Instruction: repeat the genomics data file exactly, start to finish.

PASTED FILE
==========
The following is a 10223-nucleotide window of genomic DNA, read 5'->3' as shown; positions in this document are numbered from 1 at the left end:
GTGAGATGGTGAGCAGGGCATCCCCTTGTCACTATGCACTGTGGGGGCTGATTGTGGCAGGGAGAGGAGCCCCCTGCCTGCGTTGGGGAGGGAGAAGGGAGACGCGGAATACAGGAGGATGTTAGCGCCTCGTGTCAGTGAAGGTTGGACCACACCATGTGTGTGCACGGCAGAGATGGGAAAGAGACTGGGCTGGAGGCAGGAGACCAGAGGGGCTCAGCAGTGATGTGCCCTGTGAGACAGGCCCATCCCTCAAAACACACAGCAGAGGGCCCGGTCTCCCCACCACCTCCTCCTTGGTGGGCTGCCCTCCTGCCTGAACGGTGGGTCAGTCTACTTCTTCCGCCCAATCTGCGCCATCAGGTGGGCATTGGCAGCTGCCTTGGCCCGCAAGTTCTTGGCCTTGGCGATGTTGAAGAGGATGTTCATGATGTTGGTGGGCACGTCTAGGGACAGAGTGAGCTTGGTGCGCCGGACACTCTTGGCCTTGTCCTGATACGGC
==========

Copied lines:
The following is a 10223-nucleotide window of genomic DNA, read 5'->3' as shown; positions in this document are numbered from 1 at the left end:
GTGAGATGGTGAGCAGGGCATCCCCTTGTCACTATGCACTGTGGGGGCTGATTGTGGCAGGGAGAGGAGCCCCCTGCCTGCGTTGGGGAGGGAGAAGGGAGACGCGGAATACAGGAGGATGTTAGCGCCTCGTGTCAGTGAAGGTTGGACCACACCATGTGTGTGCACGGCAGAGATGGGAAAGAGACTGGGCTGGAGGCAGGAGACCAGAGGGGCTCAGCAGTGATGTGCCCTGTGAGACAGGCCCATCCCTCAAAACACACAGCAGAGGGCCCGGTCTCCCCACCACCTCCTCCTTGGTGGGCTGCCCTCCTGCCTGAACGGTGGGTCAGTCTACTTCTTCCGCCCAATCTGCGCCATCAGGTGGGCATTGGCAGCTGCCTTGGCCCGCAAGTTCTTGGCCTTGGCGATGTTGAAGAGGATGTTCATGATGTTGGTGGGCACGTCTAGGGACAGAGTGAGCTTGGTGCGCCGGACACTCTTGGCCTTGTCCTGATACGGC